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Providing Protection from the Perfect Cyber Storm

EXPERT PERSPECTIVE — We’re witnessing the perfect storm. The disruptive pandemic has put pressure on cybersecurity teams, as widescale remote working escalates digital transformation. Waves of regulatory demands, coupled with politically-motivated cyberattacks, are adding to security pressures. And an increasing volume of attacks—our research reveals a 31% increase over 2020 per company—show that successful security threats are without industry or geographic boundaries.

But just as we would ride out any atmospheric storm, being better prepared ahead of time helps protect us from the elements.

There are four main actions that organizations can take right now to help elevate the cybersecurity discussion; define industry-specific security needs; secure technology innovation; and address the talent shortage.

Four Ways to Weather the Storm

Elevate the cybersecurity discussion: Security is not simply a technical issue for the IT team; it should be a business priority. With security as the cornerstone for a digital society and the economy, it’s time to elevate the cybersecurity discussion to business and national security leaders and better align security with the overall business strategy. CEOs and presidents should be far more cyber-savvy. They should get up close and personal with security’s exercises and simulations to feel the drama of real-life attack scenarios and be better informed on what to do if and when, it happens to them. They should be involved in writing the incident response and crisis response playbooks. And they should encourage a mindset shift so that their organizations adopt a culture that respects the value of good cybersecurity practices, rather than compartmentalizing managing risk as something the security team does, typically under the direction of IT.

Define industry-specific cybersecurity needs: In an era of personalization, it makes sense to relate to the differentiated security needs of specific industries, especially when it comes to improving the relatability of security measures with a business and its value chain. In my experience, specific security solutions can vary dramatically for different industries. Consider the complex security issues behind payment terms for the banking industry, the security technologies needed for connected vehicles in the automotive sector, or the privacy complications associated with digital health. There’s an opportunity to develop and define security measures with specific approaches for industry needs—from national critical infrastructure, to manufacturing, energy and transportation.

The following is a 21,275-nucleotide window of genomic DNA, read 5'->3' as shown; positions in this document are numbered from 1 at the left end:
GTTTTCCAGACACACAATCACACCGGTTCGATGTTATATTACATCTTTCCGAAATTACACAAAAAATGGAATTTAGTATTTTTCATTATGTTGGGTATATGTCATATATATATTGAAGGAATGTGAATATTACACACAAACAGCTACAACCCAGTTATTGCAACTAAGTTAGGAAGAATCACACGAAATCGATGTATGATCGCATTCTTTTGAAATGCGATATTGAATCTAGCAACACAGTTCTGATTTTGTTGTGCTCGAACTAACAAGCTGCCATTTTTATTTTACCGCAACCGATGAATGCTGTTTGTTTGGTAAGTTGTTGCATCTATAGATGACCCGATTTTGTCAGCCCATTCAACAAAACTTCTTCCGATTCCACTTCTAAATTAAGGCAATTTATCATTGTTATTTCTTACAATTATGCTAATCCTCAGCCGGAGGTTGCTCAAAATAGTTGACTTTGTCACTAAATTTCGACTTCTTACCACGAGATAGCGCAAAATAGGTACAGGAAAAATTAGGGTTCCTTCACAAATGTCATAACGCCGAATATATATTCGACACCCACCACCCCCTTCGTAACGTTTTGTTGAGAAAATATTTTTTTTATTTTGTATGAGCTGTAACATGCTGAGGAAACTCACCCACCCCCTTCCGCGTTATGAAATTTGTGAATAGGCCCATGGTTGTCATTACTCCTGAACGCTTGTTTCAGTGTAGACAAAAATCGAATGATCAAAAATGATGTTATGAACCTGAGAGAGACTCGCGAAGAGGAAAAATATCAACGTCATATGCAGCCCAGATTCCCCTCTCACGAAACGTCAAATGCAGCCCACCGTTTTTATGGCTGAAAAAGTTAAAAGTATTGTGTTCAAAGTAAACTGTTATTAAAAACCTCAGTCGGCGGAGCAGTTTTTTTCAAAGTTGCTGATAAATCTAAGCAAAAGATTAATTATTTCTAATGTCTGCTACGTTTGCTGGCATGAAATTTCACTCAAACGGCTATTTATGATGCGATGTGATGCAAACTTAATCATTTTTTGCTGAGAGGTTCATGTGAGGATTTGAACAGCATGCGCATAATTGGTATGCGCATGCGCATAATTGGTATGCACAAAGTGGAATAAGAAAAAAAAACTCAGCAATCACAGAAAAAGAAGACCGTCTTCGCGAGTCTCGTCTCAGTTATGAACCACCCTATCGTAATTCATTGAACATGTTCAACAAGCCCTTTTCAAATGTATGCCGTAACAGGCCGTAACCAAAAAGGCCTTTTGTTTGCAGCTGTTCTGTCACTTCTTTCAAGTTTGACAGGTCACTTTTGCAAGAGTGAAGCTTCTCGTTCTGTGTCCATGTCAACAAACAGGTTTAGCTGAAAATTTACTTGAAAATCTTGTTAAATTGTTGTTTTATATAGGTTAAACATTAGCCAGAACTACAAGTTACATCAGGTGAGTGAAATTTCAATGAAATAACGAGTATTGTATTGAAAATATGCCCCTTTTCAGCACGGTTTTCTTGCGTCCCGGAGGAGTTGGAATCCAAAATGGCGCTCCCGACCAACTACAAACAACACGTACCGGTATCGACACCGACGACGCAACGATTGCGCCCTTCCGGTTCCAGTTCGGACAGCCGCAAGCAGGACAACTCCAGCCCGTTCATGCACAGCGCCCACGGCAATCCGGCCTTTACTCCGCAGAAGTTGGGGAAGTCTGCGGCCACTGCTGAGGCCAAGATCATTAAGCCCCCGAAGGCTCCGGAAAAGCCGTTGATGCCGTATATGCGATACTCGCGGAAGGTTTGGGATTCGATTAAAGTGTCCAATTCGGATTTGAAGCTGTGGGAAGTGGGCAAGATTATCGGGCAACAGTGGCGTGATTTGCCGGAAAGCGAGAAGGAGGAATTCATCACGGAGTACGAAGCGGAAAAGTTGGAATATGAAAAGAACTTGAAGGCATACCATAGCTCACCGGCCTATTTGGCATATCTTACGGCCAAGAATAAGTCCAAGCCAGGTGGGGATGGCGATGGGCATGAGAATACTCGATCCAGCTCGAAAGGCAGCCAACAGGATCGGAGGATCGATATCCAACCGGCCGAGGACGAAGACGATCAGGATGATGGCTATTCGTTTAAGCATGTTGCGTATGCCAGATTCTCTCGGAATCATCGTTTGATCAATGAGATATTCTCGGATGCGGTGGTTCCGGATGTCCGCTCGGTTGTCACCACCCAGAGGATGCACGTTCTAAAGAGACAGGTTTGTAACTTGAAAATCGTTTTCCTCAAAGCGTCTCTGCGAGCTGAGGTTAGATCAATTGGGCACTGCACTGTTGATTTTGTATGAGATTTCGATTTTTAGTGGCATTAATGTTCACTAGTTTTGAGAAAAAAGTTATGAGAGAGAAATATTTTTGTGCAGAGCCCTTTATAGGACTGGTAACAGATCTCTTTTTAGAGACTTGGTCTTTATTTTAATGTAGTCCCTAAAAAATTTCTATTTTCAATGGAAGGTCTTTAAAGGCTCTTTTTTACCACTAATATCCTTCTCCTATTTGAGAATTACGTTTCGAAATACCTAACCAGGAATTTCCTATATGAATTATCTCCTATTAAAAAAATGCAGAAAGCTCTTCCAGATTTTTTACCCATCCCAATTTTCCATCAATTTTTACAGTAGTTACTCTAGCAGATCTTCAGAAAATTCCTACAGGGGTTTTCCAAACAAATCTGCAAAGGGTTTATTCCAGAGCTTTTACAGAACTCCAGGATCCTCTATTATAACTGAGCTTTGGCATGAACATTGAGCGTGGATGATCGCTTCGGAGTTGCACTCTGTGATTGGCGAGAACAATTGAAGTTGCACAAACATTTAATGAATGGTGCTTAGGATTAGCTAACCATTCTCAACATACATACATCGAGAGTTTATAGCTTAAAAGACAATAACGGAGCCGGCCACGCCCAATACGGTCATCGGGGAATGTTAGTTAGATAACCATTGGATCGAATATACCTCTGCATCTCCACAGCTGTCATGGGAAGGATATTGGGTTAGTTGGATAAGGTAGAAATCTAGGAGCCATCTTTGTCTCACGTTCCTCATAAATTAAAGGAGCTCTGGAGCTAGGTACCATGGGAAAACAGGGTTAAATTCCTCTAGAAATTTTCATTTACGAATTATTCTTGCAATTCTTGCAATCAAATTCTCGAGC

Secure technology innovation: We’re in the middle of a high-speed technology revolution that is transforming our societies and economies. Businesses should embrace the changes, taking advantage of innovative and emerging technologies to ride the constant waves of change. But this doesn’t mean security leaders should take a back seat. Cybersecurity should be a part of the blueprint from the start for any technology innovation, not an afterthought. It makes sense because sound security is so fundamental to the efficient operation of many of the new technologies today.

Think about the security impact behind cloud security and sovereignty. Think about the implications of the distributed nature of edge computing or extended reality and the metaverse.

While there is so much potential for this new digital world, there should also be assurances that the company or person you are interacting with virtually, is a trusted source. Identity theft and fraud are security risks we need to better understand and address in the metaverse. Establishing principles and building trust should come first.

Address the talent shortage: A shortage of cyber talent is a well-known issue around the world. We’re